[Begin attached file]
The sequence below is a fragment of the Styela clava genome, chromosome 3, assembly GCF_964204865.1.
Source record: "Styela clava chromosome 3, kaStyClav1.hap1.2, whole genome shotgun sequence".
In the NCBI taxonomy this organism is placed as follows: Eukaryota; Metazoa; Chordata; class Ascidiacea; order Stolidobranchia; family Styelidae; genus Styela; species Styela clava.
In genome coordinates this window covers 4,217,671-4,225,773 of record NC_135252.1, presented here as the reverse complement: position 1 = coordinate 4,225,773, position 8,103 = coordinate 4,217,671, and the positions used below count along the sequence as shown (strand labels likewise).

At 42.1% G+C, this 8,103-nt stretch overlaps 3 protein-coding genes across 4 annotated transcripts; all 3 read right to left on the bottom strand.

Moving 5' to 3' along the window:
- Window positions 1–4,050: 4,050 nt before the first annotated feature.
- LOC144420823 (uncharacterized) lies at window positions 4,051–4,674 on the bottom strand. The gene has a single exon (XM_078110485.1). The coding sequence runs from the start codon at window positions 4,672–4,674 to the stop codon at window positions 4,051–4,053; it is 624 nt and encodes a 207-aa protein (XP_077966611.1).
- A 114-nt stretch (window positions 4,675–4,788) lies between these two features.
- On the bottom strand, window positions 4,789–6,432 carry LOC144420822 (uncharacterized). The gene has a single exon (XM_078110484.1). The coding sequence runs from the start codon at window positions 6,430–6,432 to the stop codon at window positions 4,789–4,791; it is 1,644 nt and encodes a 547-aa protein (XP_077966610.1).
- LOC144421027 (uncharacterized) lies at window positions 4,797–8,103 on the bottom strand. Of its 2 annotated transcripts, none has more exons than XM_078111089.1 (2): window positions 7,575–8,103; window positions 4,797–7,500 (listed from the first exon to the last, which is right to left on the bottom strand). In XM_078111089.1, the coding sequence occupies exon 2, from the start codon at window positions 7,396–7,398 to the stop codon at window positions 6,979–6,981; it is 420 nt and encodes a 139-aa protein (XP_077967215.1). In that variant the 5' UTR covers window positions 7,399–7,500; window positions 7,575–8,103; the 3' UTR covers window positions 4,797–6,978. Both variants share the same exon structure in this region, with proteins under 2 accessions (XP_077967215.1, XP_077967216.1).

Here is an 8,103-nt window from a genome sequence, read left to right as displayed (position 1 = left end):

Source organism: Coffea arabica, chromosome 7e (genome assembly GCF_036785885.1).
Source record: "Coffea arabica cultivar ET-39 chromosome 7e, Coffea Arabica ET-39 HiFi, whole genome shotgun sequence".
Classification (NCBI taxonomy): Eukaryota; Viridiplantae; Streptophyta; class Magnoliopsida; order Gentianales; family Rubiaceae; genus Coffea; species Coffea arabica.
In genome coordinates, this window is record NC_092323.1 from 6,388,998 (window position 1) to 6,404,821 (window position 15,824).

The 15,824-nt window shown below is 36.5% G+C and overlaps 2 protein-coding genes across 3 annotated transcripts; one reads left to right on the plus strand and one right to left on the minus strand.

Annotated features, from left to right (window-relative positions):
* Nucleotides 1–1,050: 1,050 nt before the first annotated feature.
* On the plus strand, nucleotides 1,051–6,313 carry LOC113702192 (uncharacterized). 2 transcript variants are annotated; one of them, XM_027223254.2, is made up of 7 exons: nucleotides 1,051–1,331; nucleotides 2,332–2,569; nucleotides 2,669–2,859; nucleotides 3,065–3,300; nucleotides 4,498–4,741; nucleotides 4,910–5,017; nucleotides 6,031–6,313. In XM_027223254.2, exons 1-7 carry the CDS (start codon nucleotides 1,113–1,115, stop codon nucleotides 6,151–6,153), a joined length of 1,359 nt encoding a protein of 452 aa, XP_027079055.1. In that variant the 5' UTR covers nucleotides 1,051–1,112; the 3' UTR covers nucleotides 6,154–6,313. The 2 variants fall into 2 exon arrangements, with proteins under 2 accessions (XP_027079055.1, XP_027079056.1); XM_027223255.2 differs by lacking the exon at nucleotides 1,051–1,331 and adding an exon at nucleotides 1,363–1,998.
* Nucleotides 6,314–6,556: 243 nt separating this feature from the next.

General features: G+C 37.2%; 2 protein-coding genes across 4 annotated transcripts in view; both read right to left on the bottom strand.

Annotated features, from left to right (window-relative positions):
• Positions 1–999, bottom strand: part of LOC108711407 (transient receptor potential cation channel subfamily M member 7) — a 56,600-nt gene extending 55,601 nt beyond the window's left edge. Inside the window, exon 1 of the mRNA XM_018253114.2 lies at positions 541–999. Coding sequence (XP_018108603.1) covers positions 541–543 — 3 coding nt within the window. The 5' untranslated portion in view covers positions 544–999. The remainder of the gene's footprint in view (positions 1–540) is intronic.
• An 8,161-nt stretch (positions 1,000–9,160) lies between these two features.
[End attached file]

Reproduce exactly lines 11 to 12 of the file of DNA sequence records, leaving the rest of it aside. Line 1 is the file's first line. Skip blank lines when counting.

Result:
- LOC144421027 (uncharacterized) lies at window positions 4,797–8,103 on the bottom strand. Of its 2 annotated transcripts, none has more exons than XM_078111089.1 (2): window positions 7,575–8,103; window positions 4,797–7,500 (listed from the first exon to the last, which is right to left on the bottom strand). In XM_078111089.1, the coding sequence occupies exon 2, from the start codon at window positions 7,396–7,398 to the stop codon at window positions 6,979–6,981; it is 420 nt and encodes a 139-aa protein (XP_077967215.1). In that variant the 5' UTR covers window positions 7,399–7,500; window positions 7,575–8,103; the 3' UTR covers window positions 4,797–6,978. Both variants share the same exon structure in this region, with proteins under 2 accessions (XP_077967215.1, XP_077967216.1).

Here is an 8,103-nt window from a genome sequence, read left to right as displayed (position 1 = left end):